Tuesday, May 14, 2024

Laikwan Pang's "One and All"

Laikwan Pang is the Choh-Ming Li Professor of Cultural Studies at the Chinese University of Hong Kong.

She applied the "Page 99 Test" to her new book, One and All: The Logic of Chinese Sovereignty, and reported the following:
Page 99 of my book, One and All, can be seen as a snapshot of one of the biggest challenges of this book: to facilitate some true dialogues between Chinese and European political theories.

More specifically, here I want to explain how and why some contemporary Chinese intellectuals have incorporated both the traditional Chinese Confucian-Legalist ideas and works of Carl Schmitt to support their statist discourses. In other words, I have to explain three sets of political theories/agendas vastly different from each other to make sense of this phenomenon.

The current Chinese government raises state sovereignty as its highest political principle under the premise that it embodies the Chinese people's integrity, dignity, and common good. To give such a mythical status to state sovereignty, the statists have labored to assemble many ideas together. In this section, I want to demonstrate how this sovereigntism selectively picks and chooses elements from the political ideas of ancient China and contemporary Europe to justify its supreme political position.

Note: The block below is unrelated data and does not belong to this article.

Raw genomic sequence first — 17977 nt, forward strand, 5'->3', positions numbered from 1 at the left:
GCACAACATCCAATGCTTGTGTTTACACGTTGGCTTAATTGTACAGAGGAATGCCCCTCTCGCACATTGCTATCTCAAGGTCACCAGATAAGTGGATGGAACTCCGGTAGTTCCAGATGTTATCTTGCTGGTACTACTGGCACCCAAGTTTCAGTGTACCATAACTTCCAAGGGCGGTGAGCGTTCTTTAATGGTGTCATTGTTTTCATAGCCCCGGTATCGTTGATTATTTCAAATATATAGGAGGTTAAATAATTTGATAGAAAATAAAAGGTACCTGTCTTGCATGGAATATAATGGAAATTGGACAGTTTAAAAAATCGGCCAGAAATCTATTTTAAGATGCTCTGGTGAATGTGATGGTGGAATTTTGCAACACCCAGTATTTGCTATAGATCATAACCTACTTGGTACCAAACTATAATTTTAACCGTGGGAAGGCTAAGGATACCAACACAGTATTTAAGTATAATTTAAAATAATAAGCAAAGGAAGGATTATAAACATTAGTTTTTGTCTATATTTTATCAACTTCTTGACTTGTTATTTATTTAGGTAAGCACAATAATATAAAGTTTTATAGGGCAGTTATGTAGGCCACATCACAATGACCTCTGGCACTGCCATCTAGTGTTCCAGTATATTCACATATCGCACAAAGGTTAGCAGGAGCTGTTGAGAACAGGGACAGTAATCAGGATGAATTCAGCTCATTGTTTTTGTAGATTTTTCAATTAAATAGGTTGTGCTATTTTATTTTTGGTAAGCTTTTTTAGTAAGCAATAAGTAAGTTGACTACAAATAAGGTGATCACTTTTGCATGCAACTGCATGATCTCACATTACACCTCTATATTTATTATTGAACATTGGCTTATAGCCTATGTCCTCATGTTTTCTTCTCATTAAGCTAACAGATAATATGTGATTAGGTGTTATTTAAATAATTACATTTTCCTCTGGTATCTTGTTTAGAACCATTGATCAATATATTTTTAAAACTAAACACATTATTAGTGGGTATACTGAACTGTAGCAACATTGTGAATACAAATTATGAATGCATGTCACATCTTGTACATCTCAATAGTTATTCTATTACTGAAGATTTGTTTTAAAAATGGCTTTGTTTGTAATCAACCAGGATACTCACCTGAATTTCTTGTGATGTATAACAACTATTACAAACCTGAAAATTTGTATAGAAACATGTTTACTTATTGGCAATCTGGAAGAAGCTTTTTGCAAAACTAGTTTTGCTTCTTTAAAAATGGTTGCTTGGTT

Here I explain how the current Chinese statist theories ignored both Schmitt’s premise of the state’s neutrality and the challenges the earliest Legalist theorists in the fourth century BCE posed to the current powerful aristocrats. Schmitt upheld the state only because he believed it is neutral enough to protect the people’s best interest, while the ancient Chinese Legalists dared to provoke some of the most powerful parties of the time. In other words, subversive factors of the source materials of this Chinese sovereignty could be employed to challenge this state discourse. But obviously, the more challenging ideas are ignored, and this sovereigntism highlights only the supremacy of that state.
Learn more about One and All at the Stanford University Press website.

--Marshal Zeringue